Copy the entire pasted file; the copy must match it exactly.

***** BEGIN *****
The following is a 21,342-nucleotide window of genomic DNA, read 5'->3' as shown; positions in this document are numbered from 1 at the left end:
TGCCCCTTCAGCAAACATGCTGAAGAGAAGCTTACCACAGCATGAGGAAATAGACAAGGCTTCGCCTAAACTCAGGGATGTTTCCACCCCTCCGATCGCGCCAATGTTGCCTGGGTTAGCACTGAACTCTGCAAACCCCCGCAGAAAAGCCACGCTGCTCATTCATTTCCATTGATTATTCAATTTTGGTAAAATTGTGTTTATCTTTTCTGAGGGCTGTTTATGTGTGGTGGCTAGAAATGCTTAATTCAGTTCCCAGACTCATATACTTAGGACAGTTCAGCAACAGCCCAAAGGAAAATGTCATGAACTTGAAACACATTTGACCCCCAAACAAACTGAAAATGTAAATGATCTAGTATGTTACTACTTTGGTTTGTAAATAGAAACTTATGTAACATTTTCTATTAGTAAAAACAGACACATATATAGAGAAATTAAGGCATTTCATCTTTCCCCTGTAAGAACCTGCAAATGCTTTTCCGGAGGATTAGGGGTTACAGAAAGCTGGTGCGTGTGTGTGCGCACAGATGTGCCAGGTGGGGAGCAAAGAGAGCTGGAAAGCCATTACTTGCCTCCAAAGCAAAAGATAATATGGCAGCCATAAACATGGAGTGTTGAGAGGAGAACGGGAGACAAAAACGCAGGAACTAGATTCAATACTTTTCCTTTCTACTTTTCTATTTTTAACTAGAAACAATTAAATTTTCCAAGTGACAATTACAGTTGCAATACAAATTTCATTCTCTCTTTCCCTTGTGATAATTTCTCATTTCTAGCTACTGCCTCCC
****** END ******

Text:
The following is a 21,342-nucleotide window of genomic DNA, read 5'->3' as shown; positions in this document are numbered from 1 at the left end:
TGCCCCTTCAGCAAACATGCTGAAGAGAAGCTTACCACAGCATGAGGAAATAGACAAGGCTTCGCCTAAACTCAGGGATGTTTCCACCCCTCCGATCGCGCCAATGTTGCCTGGGTTAGCACTGAACTCTGCAAACCCCCGCAGAAAAGCCACGCTGCTCATTCATTTCCATTGATTATTCAATTTTGGTAAAATTGTGTTTATCTTTTCTGAGGGCTGTTTATGTGTGGTGGCTAGAAATGCTTAATTCAGTTCCCAGACTCATATACTTAGGACAGTTCAGCAACAGCCCAAAGGAAAATGTCATGAACTTGAAACACATTTGACCCCCAAACAAACTGAAAATGTAAATGATCTAGTATGTTACTACTTTGGTTTGTAAATAGAAACTTATGTAACATTTTCTATTAGTAAAAACAGACACATATATAGAGAAATTAAGGCATTTCATCTTTCCCCTGTAAGAACCTGCAAATGCTTTTCCGGAGGATTAGGGGTTACAGAAAGCTGGTGCGTGTGTGTGCGCACAGATGTGCCAGGTGGGGAGCAAAGAGAGCTGGAAAGCCATTACTTGCCTCCAAAGCAAAAGATAATATGGCAGCCATAAACATGGAGTGTTGAGAGGAGAACGGGAGACAAAAACGCAGGAACTAGATTCAATACTTTTCCTTTCTACTTTTCTATTTTTAACTAGAAACAATTAAATTTTCCAAGTGACAATTACAGTTGCAATACAAATTTCATTCTCTCTTTCCCTTGTGATAATTTCTCATTTCTAGCTACTGCCTCCC